Too much money in elections? Just wait

In this Oct. 13, 2008 file photo, then-Democratic presidential candidate, Sen. Barack Obama, D-Ill., campaigns at the Seagate Convention Centre in Toledo, Ohio. All that campaign money this election and last. Well, it was just prologue. The next election will be an explosion of political cash that political strategists and campaign experts say will eclipse the $5.3 billion spent in the 2008 and the $4 billion anticipated tab this year, further eroding attempts to control money in politics. (AP Photo/Jae C. Hong, File)

All those campaign ads and cash? Just wait until 2012.

The next election will bring an explosion of political money — perhaps hundreds of millions more than ever before — without effective spending limits, a fundraising bar raised sky high by Barack Obama in his presidential campaign in 2008 and multimillion-dollar fuel added by Republican outside groups this year.

The $5.3 billion spent in 2008 and $4 billion anticipated tab this year? A hint of things to come.

Republicans considering running for president are preparing to sidestep the federal public financing system, eager to follow the example Obama set in 2008 when he raised nearly three quarters of a billion dollars for his presidential bid.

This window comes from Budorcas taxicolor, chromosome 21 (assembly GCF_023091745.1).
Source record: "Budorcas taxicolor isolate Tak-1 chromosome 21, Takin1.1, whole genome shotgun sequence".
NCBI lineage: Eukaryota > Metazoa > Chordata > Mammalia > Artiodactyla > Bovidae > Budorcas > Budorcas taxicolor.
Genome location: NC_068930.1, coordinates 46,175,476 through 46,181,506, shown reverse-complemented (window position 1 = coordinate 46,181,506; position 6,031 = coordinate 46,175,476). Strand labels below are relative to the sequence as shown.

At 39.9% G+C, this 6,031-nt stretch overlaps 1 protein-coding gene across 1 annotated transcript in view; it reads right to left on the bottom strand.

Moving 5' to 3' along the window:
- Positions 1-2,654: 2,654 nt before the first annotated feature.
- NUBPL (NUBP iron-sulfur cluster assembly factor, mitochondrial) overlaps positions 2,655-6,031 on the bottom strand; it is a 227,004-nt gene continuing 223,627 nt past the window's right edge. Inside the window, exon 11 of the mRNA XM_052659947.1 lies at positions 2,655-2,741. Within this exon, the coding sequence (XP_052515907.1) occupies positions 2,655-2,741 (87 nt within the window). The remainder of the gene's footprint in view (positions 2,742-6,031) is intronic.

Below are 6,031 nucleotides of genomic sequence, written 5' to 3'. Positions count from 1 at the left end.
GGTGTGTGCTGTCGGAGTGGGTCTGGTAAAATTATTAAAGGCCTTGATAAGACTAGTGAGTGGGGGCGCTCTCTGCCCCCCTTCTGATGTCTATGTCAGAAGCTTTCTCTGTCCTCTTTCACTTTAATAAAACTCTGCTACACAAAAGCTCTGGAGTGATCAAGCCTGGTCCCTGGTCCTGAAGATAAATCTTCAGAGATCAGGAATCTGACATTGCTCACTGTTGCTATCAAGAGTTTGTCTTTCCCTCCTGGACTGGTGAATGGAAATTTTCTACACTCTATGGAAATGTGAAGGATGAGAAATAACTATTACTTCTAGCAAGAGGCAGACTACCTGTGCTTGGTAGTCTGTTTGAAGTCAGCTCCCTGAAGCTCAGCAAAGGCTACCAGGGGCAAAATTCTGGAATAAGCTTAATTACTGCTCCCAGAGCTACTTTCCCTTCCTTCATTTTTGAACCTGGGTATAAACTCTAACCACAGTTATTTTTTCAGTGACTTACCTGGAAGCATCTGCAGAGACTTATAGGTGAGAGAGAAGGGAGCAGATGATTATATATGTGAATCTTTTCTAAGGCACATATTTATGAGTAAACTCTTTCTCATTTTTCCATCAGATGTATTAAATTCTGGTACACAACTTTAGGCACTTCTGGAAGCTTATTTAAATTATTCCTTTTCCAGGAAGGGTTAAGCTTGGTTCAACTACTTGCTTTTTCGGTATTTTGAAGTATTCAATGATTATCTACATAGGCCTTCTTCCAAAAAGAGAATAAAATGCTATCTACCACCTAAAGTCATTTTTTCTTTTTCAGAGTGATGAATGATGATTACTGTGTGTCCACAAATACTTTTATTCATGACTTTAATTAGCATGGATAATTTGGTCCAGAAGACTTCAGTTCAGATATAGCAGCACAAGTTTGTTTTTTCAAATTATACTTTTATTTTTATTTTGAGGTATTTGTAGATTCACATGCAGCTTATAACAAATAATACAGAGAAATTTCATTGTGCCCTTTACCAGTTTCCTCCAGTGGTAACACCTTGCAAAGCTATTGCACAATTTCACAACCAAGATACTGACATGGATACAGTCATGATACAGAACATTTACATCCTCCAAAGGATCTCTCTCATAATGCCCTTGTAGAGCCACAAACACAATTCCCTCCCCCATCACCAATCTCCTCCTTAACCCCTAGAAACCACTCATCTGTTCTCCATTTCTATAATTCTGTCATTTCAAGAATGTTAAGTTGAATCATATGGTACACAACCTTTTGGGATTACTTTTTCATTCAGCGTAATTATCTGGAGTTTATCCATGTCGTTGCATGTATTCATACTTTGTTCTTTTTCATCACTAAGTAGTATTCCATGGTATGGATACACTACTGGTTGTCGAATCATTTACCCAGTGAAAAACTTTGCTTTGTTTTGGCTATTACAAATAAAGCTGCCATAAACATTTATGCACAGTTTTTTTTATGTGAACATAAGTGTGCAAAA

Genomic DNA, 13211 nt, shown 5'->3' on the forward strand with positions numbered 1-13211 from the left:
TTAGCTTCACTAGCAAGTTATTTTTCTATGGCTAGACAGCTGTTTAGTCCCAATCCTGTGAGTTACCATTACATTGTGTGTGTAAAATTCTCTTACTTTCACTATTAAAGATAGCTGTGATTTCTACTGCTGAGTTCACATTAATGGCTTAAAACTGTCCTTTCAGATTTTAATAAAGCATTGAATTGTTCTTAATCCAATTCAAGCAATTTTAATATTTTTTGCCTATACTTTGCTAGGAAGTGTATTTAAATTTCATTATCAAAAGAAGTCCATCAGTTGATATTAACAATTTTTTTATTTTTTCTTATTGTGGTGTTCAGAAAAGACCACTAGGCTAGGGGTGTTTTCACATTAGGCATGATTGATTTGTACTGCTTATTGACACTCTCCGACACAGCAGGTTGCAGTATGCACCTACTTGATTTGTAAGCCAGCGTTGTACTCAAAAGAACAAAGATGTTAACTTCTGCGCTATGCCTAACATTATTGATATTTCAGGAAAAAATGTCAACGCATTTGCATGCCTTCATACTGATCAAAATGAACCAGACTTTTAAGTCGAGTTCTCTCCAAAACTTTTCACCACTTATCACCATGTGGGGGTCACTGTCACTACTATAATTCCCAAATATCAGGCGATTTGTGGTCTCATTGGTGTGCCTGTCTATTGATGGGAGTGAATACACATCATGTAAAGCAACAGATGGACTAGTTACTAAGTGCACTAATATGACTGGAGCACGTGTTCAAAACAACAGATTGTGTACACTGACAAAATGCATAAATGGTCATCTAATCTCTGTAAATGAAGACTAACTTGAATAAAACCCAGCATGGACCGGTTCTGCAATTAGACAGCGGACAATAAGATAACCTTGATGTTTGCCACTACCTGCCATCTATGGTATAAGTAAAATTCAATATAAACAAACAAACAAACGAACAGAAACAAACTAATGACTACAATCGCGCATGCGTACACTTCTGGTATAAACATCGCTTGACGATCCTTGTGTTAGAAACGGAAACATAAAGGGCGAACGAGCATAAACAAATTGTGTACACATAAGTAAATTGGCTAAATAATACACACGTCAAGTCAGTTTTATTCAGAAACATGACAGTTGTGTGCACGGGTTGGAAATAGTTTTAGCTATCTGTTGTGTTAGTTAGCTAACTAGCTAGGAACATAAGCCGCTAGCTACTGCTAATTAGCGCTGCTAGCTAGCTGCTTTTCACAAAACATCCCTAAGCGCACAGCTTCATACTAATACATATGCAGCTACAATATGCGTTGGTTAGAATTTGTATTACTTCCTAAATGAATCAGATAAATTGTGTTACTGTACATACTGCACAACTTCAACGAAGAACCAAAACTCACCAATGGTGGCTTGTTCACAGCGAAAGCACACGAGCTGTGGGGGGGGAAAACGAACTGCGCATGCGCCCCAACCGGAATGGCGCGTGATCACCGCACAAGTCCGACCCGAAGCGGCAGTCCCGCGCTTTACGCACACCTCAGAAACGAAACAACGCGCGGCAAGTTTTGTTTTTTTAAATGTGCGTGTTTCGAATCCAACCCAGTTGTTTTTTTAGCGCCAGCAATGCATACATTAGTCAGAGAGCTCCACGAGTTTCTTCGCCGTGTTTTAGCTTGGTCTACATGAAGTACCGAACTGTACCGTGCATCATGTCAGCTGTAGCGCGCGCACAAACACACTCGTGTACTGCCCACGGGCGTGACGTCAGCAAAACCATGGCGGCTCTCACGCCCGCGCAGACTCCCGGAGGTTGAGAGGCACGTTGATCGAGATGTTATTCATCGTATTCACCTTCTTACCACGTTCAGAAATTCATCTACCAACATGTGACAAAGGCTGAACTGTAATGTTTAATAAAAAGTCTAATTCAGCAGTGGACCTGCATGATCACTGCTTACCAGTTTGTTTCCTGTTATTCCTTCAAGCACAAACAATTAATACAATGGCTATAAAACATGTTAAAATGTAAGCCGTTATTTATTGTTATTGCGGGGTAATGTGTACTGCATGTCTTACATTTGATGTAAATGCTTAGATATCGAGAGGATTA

“The public financing system is going to look like a relic by the time we get to 2012,” said Kevin Madden, a senior adviser to Mitt Romney’s 2008 Republican presidential bid and informal adviser to Romney’s political action committee as the former Massachusetts governor weighs a new White House run.

Every presidential election in recent history has set new spending records, as candidates, big donors and party strategists find new ways to bypass the post-Watergate laws that imposed restrictions on money and politics and the 2002 law that banned unlimited millionaire, corporate and labor contributions to the national parties.

The decision to abandon public financing in presidential elections and recent Supreme Court rulings, particularly the Citizens United case early this year that gave unions and corporations a greater voice in politics, will push the boundaries further.

The stakes will be even higher in 2012 as Republicans seek to gain control of the Senate and keep their newfound House majority. Twenty-one Senate Democrats and two Democratic-leaning independents are up for election, compared to only 10 Republicans. And a slow economic recovery could keep Obama pinned down as he works to get re-elected.

It’s a recipe for explosive spending.

“The left will be looking for a competitive advantage to preserve the president and the White House and a Democratic majority, and the right will be looking to expand their power in Washington,” said Jay Dunn, a former finance director for the Democratic National Committee and fundraiser for the presidential campaigns of John Kerry and Hillary Rodham Clinton.

Stung by the Republican takeover of the House and gains in the Senate, Democrats already are considering how to rebuild a structure of outside groups that Obama himself discouraged in 2008 and which he decried when used by Republicans in 2010.

Next week, about 150 high-dollar liberal donors will assemble in Washington for a meeting of the Democracy Alliance, a five-year old group set up to advance liberal causes.